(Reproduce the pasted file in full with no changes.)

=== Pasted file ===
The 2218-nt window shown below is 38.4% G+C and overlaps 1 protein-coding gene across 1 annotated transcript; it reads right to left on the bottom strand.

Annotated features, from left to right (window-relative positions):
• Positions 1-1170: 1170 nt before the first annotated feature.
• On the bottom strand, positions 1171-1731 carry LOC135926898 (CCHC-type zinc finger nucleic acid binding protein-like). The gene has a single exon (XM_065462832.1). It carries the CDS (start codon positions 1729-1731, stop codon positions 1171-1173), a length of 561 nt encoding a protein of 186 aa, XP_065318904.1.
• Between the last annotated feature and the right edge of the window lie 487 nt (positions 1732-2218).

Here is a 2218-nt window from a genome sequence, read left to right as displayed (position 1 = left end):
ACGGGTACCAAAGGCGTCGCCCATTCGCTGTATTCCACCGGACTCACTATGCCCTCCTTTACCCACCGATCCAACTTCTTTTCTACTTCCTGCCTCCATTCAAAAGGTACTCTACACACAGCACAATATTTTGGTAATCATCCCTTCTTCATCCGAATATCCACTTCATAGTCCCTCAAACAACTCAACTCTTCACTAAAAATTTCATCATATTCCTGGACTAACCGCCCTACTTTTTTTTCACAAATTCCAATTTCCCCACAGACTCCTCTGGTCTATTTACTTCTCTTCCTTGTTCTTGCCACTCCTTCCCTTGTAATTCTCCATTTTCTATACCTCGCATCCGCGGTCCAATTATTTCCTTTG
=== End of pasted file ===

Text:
The 2218-nt window shown below is 38.4% G+C and overlaps 1 protein-coding gene across 1 annotated transcript; it reads right to left on the bottom strand.

Annotated features, from left to right (window-relative positions):
• Positions 1-1170: 1170 nt before the first annotated feature.
• On the bottom strand, positions 1171-1731 carry LOC135926898 (CCHC-type zinc finger nucleic acid binding protein-like). The gene has a single exon (XM_065462832.1). It carries the CDS (start codon positions 1729-1731, stop codon positions 1171-1173), a length of 561 nt encoding a protein of 186 aa, XP_065318904.1.
• Between the last annotated feature and the right edge of the window lie 487 nt (positions 1732-2218).

Here is a 2218-nt window from a genome sequence, read left to right as displayed (position 1 = left end):
ACGGGTACCAAAGGCGTCGCCCATTCGCTGTATTCCACCGGACTCACTATGCCCTCCTTTACCCACCGATCCAACTTCTTTTCTACTTCCTGCCTCCATTCAAAAGGTACTCTACACACAGCACAATATTTTGGTAATCATCCCTTCTTCATCCGAATATCCACTTCATAGTCCCTCAAACAACTCAACTCTTCACTAAAAATTTCATCATATTCCTGGACTAACCGCCCTACTTTTTTTTCACAAATTCCAATTTCCCCACAGACTCCTCTGGTCTATTTACTTCTCTTCCTTGTTCTTGCCACTCCTTCCCTTGTAATTCTCCATTTTCTATACCTCGCATCCGCGGTCCAATTATTTCCTTTG